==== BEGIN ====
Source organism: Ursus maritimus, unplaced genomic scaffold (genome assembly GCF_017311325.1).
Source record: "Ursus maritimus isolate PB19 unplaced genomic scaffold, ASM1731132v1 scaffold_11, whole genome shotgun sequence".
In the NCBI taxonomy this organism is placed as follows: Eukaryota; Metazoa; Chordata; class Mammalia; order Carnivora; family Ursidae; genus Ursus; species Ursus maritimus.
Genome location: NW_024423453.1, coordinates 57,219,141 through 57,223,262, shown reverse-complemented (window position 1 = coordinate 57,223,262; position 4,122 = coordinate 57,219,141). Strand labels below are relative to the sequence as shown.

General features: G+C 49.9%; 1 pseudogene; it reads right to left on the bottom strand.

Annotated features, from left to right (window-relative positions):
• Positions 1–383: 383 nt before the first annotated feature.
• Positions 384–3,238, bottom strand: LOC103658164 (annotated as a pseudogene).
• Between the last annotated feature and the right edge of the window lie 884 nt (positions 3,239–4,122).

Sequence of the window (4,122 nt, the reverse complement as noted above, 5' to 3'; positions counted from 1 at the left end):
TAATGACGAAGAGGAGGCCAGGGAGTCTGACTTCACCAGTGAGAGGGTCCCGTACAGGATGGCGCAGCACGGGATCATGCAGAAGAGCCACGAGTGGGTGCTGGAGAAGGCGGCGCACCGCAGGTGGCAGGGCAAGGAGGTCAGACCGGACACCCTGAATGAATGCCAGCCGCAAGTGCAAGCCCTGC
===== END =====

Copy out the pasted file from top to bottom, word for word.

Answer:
Source organism: Ursus maritimus, unplaced genomic scaffold (genome assembly GCF_017311325.1).
Source record: "Ursus maritimus isolate PB19 unplaced genomic scaffold, ASM1731132v1 scaffold_11, whole genome shotgun sequence".
In the NCBI taxonomy this organism is placed as follows: Eukaryota; Metazoa; Chordata; class Mammalia; order Carnivora; family Ursidae; genus Ursus; species Ursus maritimus.
Genome location: NW_024423453.1, coordinates 57,219,141 through 57,223,262, shown reverse-complemented (window position 1 = coordinate 57,223,262; position 4,122 = coordinate 57,219,141). Strand labels below are relative to the sequence as shown.

General features: G+C 49.9%; 1 pseudogene; it reads right to left on the bottom strand.

Annotated features, from left to right (window-relative positions):
• Positions 1–383: 383 nt before the first annotated feature.
• Positions 384–3,238, bottom strand: LOC103658164 (annotated as a pseudogene).
• Between the last annotated feature and the right edge of the window lie 884 nt (positions 3,239–4,122).

Sequence of the window (4,122 nt, the reverse complement as noted above, 5' to 3'; positions counted from 1 at the left end):
TAATGACGAAGAGGAGGCCAGGGAGTCTGACTTCACCAGTGAGAGGGTCCCGTACAGGATGGCGCAGCACGGGATCATGCAGAAGAGCCACGAGTGGGTGCTGGAGAAGGCGGCGCACCGCAGGTGGCAGGGCAAGGAGGTCAGACCGGACACCCTGAATGAATGCCAGCCGCAAGTGCAAGCCCTGC